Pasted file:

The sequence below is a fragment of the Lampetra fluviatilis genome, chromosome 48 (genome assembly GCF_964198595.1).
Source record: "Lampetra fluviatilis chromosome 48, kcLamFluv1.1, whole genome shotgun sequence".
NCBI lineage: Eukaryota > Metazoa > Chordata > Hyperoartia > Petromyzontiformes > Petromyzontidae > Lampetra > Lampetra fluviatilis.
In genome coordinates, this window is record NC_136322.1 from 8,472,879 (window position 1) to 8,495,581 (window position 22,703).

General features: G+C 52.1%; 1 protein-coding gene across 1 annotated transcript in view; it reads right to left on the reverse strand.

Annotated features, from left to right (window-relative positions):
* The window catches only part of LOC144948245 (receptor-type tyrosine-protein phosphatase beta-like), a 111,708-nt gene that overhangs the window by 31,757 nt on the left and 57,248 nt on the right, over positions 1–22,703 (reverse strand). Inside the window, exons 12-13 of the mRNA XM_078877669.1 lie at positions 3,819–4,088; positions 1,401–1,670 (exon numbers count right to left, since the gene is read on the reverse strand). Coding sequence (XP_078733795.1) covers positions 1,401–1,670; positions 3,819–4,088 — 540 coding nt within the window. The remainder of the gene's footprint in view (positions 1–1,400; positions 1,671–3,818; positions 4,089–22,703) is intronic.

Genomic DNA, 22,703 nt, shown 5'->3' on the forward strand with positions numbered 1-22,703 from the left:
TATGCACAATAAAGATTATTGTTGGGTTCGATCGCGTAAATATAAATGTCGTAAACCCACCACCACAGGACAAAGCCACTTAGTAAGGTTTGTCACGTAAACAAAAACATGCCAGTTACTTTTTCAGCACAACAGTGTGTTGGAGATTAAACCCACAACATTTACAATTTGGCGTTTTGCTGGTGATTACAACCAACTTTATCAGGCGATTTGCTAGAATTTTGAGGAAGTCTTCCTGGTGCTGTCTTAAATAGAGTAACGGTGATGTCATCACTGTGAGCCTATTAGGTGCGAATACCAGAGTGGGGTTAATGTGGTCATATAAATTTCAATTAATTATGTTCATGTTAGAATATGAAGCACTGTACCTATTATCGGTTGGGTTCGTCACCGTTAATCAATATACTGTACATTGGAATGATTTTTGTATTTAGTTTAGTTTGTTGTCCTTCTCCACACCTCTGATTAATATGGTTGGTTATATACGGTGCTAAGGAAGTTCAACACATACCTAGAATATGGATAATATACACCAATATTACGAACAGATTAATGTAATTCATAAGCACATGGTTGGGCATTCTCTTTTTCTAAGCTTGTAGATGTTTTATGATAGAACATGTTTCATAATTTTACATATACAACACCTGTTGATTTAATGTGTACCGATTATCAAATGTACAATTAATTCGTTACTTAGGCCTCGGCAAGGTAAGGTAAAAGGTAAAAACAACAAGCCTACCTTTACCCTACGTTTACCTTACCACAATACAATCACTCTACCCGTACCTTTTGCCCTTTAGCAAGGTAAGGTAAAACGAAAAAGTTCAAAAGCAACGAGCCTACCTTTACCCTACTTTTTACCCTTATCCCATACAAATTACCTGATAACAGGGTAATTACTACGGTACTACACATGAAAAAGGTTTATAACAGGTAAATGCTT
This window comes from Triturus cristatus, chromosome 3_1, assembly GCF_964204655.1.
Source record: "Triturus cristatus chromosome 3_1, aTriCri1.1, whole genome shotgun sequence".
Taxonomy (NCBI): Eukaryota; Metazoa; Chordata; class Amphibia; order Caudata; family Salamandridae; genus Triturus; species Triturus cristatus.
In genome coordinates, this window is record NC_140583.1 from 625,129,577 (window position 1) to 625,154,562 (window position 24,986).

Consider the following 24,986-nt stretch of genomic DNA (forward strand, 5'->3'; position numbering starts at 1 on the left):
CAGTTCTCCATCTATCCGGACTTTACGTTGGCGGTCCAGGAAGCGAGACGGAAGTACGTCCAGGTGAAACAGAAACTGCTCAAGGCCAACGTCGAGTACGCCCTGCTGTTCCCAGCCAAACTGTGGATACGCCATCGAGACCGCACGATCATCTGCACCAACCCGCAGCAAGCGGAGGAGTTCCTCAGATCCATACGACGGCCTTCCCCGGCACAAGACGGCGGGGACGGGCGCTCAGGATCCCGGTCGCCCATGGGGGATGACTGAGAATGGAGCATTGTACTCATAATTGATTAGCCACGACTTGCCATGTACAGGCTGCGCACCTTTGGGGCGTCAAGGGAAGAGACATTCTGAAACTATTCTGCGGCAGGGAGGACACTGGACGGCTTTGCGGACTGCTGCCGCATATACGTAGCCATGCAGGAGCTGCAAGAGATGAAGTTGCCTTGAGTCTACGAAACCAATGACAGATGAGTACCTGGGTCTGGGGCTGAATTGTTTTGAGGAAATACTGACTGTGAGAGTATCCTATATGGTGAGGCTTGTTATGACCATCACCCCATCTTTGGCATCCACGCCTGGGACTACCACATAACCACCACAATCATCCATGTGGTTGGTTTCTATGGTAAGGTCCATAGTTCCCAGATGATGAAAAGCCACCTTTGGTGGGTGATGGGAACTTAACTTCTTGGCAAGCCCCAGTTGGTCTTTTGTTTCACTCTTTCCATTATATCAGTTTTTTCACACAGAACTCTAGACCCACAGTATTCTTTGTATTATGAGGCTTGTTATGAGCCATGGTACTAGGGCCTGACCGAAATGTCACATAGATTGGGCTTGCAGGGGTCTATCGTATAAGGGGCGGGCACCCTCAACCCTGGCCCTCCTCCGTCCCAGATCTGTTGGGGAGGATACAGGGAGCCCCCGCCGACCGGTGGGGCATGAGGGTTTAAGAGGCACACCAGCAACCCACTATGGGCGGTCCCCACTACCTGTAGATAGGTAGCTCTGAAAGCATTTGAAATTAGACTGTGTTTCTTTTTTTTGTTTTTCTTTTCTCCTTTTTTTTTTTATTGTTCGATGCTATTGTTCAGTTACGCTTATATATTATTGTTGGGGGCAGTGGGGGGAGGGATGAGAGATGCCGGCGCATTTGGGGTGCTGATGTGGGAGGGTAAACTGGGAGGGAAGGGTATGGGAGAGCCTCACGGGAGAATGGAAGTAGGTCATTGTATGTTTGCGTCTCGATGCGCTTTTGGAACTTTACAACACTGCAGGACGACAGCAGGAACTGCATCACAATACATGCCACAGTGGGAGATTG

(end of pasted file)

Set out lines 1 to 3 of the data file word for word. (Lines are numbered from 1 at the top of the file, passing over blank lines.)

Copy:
The sequence below is a fragment of the Lampetra fluviatilis genome, chromosome 48 (genome assembly GCF_964198595.1).
Source record: "Lampetra fluviatilis chromosome 48, kcLamFluv1.1, whole genome shotgun sequence".
NCBI lineage: Eukaryota > Metazoa > Chordata > Hyperoartia > Petromyzontiformes > Petromyzontidae > Lampetra > Lampetra fluviatilis.